I wanted a waterproof layer between the sub floor and the floor people will see/walk on, so I found a piece of vinyl in the remnants section at Lowes for $20 and cut it so size. I don't like the looks of it but that's fine since nobody will see it.
Determined the dimensions and then used a nice 3/4" plywood to build the 3 tops of the 6" step.
I used a Forstner bit to countersink neodymium magnets, which will keep the panels from moving around while driving.
The main light switch is above the kitchen counter, so I installed a small switch that's accessible without needing to step into the van. I will run LEDs along the step & and bench (floor lights) so that you can see where you're walking without needing to turn the ceiling lights on.
Here is what the step and living room unit look like after being primed. I also installed those same magnets on the underside of the bench seat.
The memory foam mattress I bought was a few inches too long, so I used 2 boards and wood clamps to pinch the foam before slicing it. I used a carpet knife to cut the mattress, which worked well.
I bought some faux teak decking for the floor - this will be what you see & walk on. It's soft and lightweight, and feels nice on the feet. I installed some of this along the 6" step, so that it will match the floor. And then I added a strip of LEDs, which will act as running/floor lights.
I then installed the teak foam floor, using heavy rocks while the adhesive dried. This foam runs down the middle of the interior, only where people will stand/walk (not under the cabinets).
The finished step. I put some extra, thin carpet I had on the top to prevent rattling while driving. Here you can clearly see the LED strip.
I built the frame for the kitchen unit. This unit will sit behind the passenger seat. It will connect to the bed frame and extend forward 48". It blocks part of the sliding door opening, but there's still plenty of room to get in/out of the van. In the picture above, the unit is upside down - I'm measuring where the sink will be placed and where supports will be installed.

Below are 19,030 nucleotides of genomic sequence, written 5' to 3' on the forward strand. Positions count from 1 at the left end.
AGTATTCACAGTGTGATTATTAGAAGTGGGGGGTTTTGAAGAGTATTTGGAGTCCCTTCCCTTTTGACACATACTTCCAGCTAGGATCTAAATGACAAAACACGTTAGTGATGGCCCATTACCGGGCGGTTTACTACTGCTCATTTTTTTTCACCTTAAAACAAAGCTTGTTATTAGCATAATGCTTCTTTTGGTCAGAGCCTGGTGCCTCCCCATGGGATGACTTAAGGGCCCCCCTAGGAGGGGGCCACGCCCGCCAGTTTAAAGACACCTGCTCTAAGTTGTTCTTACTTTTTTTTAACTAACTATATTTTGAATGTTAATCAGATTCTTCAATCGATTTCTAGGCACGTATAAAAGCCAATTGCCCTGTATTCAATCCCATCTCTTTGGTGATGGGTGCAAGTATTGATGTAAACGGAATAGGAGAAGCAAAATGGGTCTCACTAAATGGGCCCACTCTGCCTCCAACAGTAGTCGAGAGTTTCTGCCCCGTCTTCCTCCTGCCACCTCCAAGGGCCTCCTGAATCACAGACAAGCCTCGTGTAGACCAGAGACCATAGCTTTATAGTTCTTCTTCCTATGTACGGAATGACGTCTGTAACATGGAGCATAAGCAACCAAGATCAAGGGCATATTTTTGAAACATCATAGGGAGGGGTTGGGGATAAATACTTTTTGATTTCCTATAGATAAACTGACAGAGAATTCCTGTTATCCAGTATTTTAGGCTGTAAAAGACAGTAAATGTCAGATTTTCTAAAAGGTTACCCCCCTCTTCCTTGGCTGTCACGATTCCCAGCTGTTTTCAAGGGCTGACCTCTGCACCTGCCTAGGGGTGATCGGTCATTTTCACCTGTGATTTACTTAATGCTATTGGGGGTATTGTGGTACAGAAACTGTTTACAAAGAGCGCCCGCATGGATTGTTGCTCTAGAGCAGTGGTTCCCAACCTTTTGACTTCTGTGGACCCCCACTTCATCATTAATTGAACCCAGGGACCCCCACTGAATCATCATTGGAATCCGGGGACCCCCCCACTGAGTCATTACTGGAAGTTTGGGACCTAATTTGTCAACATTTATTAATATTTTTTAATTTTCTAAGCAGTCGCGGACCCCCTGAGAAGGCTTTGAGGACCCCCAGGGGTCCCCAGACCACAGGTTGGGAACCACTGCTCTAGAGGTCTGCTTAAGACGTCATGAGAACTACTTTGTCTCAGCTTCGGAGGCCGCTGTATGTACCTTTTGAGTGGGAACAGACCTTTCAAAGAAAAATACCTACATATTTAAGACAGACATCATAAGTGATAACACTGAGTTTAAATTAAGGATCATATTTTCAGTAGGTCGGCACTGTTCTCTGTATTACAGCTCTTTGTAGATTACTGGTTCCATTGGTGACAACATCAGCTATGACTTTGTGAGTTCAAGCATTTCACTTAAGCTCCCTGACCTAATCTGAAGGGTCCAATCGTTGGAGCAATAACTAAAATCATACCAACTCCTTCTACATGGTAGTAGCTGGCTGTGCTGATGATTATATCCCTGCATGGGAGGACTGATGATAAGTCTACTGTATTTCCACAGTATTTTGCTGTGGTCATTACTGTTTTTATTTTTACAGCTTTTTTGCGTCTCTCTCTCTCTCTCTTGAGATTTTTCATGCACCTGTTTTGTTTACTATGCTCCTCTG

There are 4 kitchen drawers. I installed a small strip along the bottom edge, which will hold the base of the drawer in place. I then lined the top of the wood strip with silicone, which will keep rattling to a minimum I hope.
Primed, painted, and finished kitchen drawers. One handle (bottom right) is wider than the others—this will be the top drawer and that handle will act as a towel rack.
Kitchen unit - primed, painted, and drawers installed. The unit is 36x48". The top will be a counter, with the sink and stove inset.
Measuring the doors for the cabinet below the sink. This will house the grey water tank, trash/recycling/compost, fire extinguisher, cleaning supplies, etc.
I cut up some paint stirrer sticks (1/8" thick) and used those as spacers for the cabinet doors.
Installing the hinges for the cabinet doors.
Before installing the fridge, I needed to wire the battery monitor and remote inverter switch to the living unit.
Living unit with fride installed.
I cut out the countertop to fit the sink and induction cooktop. I actually ended up doing this twice since I didn't like the first piece of wood I bought—it was cheap from Lowes and I thought it would warp. So I substituted it for something more durable.
The induction cooktop cord was too short, so I cut it and extended it using some extra 14 AWG wire I had.
Kitchen unit with the sink & stove installed. I have yet to connect the faucet to the fresh water & grey water tanks, but otherwise the unit is done.
I ended up buying a big sink—I really dislike small sinks. In order to have both a big sink and enough counter space, I made 2 boards (same material as the counter) that cover the sink.
Here is what the interior looks like from the front of the van (you can see the drivers seat head rest on the right).
And looking towards the front, from the bed. The table in front of the 2 seats moves around, and the 2 seats also swivel. Need to add pillows and the faucet, but that just about wraps it up.